Archive for June 2004

McKenna and Meghan's Mussels


Two bottles of beer (we used Harpoon's special summer brew)
five large cloves of garlic
fresh lime juice from one lime
6 T. butter
3 lbs. fresh mussels

One of the best days of her life

On Sunday I had a special date with my seven year old second cousin, McKenna. We planned to go clamming together, that is, dig up clams on the beach at low tide. (And then take them home and eat them!) The day broke clear and warm, a slight breeze but nothing too chilling. We sat in the sun as we awaited the low tide in the early afternoon. And as 1 PM neared, we climbed into the pickup truck with our rakes, basket, and brand new rubber gloves and headed to the western end of the island. Our destination was a small strip of land inside Madaket Harbor called Jackson's Point (here's a map of west Nantucket, we went right above the "E" on the map).

We arrived to find the beach deserted, not only of people but of the soft-shelled clams (aka "steamers") we'd hope to dig up. The sand was littered with empty scallop shells as we began our explorations. Soon we happened upon clusters of mussels all wrapped together in sand, mud, and grass and we changed our plan. Mussels it would be! We gathered about three pounds as we explored the beach at low tide.

In addition to mussels, we found a knobbed whelk (the whelk was still inside the shell) and the cutest little hermit crab. We watched sea gulls catch and eat crabs on the beach and collected some shells. And after it was all done, we drove into town for an ice cream cone. More than once McKenna said to me, "Meghan, this has been one of the best days of my life!" And you know what? It was a really special one for me too.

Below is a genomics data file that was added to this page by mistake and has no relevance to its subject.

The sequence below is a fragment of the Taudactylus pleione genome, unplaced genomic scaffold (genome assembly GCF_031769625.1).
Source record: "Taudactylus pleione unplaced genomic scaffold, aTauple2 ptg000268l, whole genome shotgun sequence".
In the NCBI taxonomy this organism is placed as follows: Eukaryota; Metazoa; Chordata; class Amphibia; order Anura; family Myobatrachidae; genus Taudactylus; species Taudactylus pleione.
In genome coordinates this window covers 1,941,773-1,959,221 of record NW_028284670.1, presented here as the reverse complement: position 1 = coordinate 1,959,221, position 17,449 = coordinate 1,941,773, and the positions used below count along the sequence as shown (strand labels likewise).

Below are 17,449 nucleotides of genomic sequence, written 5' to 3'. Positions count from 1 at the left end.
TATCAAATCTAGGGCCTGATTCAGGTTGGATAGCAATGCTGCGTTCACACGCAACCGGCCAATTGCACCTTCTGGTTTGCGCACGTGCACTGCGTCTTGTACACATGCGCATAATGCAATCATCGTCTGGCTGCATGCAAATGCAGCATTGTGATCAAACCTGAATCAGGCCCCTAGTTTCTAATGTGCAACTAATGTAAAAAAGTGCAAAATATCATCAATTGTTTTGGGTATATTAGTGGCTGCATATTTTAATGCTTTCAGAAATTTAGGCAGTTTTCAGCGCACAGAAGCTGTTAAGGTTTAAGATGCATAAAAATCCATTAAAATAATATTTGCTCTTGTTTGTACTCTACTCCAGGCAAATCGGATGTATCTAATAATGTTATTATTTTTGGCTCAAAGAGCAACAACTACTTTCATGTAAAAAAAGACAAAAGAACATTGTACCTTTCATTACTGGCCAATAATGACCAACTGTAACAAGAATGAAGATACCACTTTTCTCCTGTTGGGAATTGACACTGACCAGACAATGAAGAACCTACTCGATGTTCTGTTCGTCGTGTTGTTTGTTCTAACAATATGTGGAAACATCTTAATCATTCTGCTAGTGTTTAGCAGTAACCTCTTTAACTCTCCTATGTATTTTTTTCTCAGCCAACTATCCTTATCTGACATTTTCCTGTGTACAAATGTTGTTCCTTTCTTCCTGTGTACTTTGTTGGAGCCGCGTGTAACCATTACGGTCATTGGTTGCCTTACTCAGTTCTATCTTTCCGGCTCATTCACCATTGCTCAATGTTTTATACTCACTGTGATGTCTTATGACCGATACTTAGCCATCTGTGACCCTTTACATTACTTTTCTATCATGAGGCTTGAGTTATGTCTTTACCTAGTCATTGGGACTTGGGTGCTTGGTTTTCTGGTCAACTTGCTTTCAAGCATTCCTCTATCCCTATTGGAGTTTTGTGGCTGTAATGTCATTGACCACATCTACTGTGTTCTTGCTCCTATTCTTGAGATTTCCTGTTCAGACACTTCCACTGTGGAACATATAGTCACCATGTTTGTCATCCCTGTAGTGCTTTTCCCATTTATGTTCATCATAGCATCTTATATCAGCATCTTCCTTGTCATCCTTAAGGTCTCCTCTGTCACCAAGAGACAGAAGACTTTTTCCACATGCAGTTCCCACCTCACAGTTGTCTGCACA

That night, McKenna and I steamed the mussels for the rest of our family. Since we didn't have any white wine, we substituted beer instead. Everyone agreed the mussels were delicious. If you like mussels, why not try McKenna and Meghan's Mussels next time you're preparing some.


Though I had wanted to see it when it was in the theatres, I missed Miracle, the story of the US Hockey team at the 1980 Lake Placid Olympics. But I caught it the other night on DVD and was not disappointed. It was everything I'd expected: great hockey, great 70s hairstyles, and great Minnesota and Boston accents. Oh and of course, great endings, with the US defeat of the Soviets in the semi-finals and the US defeat of Sweden in the finals for the gold medal. I love uplifting sports stories, and Miracle certainly delivered, even though I missed Mike Eruzione's game-winning goal against the Soviet Union because I was in the bathroom. Guess I'll just have to watch it again!


This is a just a note from happy ol' me saying I'm back in the land of the connected! The cable modem has been successfully installed, the wireless hooked up, and the annoying files and settings hoisted upon my computer by the Comcast cable modem installation program have been deleted. While it's been quite nice to be pretty much disconnected for the past two weeks, it will also be nice to be able to connect again when I want. Yay!

Swordfish a la Fauxvençal


5 Swordfish chunks
1 yellow onion, one half diced, one half cut into chunks
3 cloves garlic, diced
2 T. butter
2 T. olive oil
1 t. capers
5 cherry tomatoes, halved
4 grape tomatoes, halved‡
5 or 6 leaves of fresh basil
juice of one half of a lemon

It's not Provençal, it's fauxvençal

This afternoon I picked up some swordfish chunks at the fish market on the way home and cooked them up on the grill. Not knowing what else to do, I concocted a sauce to put on top of them in the spirit of Provence (in the south of France) and using all kinds of things I already had in the kitchen. I call the tasty resulting dish, Swordfish a la Fauxvençal, since I really don't consider it an authentic dish from Provence. Quantities are approximate since I was winging it as I threw it together. But it came out quite yummy, and I am sure I will make it again.

A new Nantucket perennial garden

cranesbill geranium from gardenOne of the things I did while on Nantucket was plant a new perennial garden along the edge of the lawn. My Nantucket Perennial Garden gets lots of sun, so I picked plants that would thrive with sun. I also selected plants that were relatively tough, since the soil is sandy and during the summer it can get pretty dry.

It took about three days of work to get the garden completed, and my mom helped me get all the plants into the ground. It was lots of fun, and if I had more money to buy plants, I'd keep extend the garden along the rest of that edge of the lawn. For now, what's there will suffice. And who knew I could make a stone wall? Not me.